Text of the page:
“And I’ll have a chocolate brownie sundae as well please,” I said to the woman behind the cash register at Ithaca’s best known ice cream parlor, Purity.
“Three in a row, wow, are you three ice cream buddies” the woman asked as my receipt was printing.
“Sort of,” I laughed, as a smile spread across my face. “We are half marathon running, dessert eating and continuous talking buddies to be more exact.”
I’m not sure the woman caught that because all she said was, “well enjoy your ice cream,” as she handed me the receipt, but it didn’t matter. I didn’t need her to know who we were, or why three slightly sunburnt, very hungry, varying levels of twenty-something-year-old women had just ordered ice cream sundaes and would proceed to sit at a picnic table outside her counter long after the last spec was scraped from each bowl simply talking. I knew why, and that was all that mattered.
When I was 15 I started running (well running competitively anyway, I think I may have been born in a state of constant motion).
My days seemed to revolve around running – everything was scheduled in relation to the hour or so I needed to dedicate to pounding down the pavement. The years slipped by with one race after another, one pump up speech after another, one corny (yet motivating) running slogan after another.
Over and over again I was told by coaches that the friends I would make running would be the friends I’d have for a lifetime. I wanted to believe them, truly, but the facts were that on a sports team I was always a little too nerdy or a little too into theater to quite fit in. And, maybe more importantly, I wasn’t quite with the right type of runner.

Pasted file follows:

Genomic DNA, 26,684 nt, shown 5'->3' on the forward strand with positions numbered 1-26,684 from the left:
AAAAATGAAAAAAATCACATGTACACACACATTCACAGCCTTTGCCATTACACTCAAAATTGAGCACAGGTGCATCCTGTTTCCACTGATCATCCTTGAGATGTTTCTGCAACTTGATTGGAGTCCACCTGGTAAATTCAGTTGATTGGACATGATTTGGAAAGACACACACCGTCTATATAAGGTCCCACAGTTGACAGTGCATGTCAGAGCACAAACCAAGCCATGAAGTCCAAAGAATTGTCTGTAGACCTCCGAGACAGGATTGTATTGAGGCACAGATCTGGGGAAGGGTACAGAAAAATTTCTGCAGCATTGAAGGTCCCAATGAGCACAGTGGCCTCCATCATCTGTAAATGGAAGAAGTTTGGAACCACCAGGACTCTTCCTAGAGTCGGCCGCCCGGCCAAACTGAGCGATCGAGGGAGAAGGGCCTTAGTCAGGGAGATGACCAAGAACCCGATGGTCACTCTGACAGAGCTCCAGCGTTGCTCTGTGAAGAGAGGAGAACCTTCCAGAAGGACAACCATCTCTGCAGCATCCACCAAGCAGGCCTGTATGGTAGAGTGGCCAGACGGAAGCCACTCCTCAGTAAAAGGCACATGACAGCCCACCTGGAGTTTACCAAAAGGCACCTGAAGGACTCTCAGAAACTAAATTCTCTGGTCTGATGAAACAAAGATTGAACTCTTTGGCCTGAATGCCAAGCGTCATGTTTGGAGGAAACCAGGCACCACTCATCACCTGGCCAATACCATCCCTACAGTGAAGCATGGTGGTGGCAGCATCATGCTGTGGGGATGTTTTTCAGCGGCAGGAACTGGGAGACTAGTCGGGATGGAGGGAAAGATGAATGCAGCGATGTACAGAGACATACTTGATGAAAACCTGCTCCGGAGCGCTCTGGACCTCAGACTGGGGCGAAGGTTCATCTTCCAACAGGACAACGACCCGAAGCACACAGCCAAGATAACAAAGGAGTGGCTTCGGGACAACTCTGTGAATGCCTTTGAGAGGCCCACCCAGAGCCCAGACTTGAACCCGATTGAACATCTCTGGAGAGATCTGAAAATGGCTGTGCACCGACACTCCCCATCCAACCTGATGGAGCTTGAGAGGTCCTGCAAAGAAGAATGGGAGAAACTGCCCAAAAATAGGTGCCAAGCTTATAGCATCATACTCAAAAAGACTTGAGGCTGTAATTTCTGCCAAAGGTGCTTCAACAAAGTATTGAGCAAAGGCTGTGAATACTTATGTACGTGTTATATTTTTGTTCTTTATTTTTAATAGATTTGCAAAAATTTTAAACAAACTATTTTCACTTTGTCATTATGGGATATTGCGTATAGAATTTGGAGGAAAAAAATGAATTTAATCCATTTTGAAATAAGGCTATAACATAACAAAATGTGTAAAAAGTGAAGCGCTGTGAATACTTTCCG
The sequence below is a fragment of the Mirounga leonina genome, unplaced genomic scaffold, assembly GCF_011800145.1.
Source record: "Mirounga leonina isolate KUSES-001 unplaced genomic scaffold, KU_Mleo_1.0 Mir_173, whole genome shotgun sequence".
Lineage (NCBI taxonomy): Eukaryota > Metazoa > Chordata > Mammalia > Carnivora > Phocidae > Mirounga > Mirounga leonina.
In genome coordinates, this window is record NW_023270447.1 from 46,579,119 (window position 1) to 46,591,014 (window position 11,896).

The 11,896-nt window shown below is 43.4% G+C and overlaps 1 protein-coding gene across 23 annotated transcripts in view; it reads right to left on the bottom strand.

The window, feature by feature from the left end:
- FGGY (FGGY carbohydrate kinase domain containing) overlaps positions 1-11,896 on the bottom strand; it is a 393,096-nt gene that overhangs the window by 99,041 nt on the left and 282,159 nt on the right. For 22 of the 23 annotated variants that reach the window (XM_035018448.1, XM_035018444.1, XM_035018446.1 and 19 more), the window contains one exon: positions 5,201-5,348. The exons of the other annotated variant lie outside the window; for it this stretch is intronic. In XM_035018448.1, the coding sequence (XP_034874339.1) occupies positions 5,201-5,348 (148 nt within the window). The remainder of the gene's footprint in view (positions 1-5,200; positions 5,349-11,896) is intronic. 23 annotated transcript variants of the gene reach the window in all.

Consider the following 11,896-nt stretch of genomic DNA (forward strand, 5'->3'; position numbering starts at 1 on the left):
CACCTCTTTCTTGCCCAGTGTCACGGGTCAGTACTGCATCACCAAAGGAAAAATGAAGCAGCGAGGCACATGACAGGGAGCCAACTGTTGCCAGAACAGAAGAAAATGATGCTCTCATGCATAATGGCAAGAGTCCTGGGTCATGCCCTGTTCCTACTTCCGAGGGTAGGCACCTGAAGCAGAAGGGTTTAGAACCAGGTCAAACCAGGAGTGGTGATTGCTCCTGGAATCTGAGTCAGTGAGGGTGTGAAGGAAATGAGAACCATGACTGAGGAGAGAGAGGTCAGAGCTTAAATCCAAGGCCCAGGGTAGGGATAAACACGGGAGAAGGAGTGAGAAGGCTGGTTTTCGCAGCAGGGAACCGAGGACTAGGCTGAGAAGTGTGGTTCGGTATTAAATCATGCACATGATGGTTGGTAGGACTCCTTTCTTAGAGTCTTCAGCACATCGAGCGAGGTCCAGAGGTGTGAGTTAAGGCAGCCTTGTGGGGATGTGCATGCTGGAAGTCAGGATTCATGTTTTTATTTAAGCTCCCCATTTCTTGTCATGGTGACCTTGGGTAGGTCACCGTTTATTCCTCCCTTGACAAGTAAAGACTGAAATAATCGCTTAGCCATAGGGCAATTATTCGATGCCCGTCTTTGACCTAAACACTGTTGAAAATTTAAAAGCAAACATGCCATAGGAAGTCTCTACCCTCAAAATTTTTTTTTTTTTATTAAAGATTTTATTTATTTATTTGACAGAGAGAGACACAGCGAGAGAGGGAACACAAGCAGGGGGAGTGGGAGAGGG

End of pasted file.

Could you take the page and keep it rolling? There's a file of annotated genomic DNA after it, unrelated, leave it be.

I wasn’t wicked fast – so definitely not a sprinter – and, let’s face it, everything in track is really a sprint. Even the 3.1 miles of a cross country race seemed too fast. The other girls would take off for a race or even a training run and really want to push the pace, and to be honest, I could never get myself to care quite enough. Sure I wanted to win, but I wanted to enjoy myself too.
“Jules, have you seen this sign?” My dad called from across UConn’s Chemistry building while I was giving him a tour in late January of my freshman year of college. I followed his gaze to a large red and white sign baring the title “Husky Road Dogs.”
“Yeah, I’ve seen it,” I said, trying not to convey any emotion. Truth was I hadn’t just seen it, I’d stared at it. I’d stared at it for every day of the past two weeks. I’d stared at it trying to decide if I was really ready to run again despite the deep desire to join that I felt every time I read the words “Come Run 13.1 with Us!”
Since 15, when I started running, I had suffered 5 stress fractures in my legs and feet. Was I really ready to risk that again?
“Jules this sounds great!” My dad said, he hadn’t sensed any of my hesitancy. “Weekly training runs culminating in a half marathon, I’d bet you’d meet a lot of people.”
“Yeah, that would be nice,” I said, not that meeting people and making friends was exactly my problem…but meeting runners who didn’t want to sprint but also didn’t want to jog at 10+ minutes per mile for less than 3…that was my problem.
All of that flashed through my head in the few seconds it took to walk to the “pick up” side of the counter where my slightly sunburnt, even more hungry and still twenty-something-year-old perfect running buddies were standing waiting for our traditional post-race (or post long run) dessert.
We didn’t ever run very fast, and, now that we all lived in different states – soon to be different countries – we didn’t even run together very often, but when we did it was perfect. From the pace, to the chatter, to the identical cravings for large amounts of chocolate after each run I couldn’t imagine two better running buddies.
Maybe I hadn’t found my life long friends around the track running the mile when I was 17, but I had found them running many more miles (and I was only 18 when we met).
There must be something to that saying after all, the more miles the merrier – or something like that.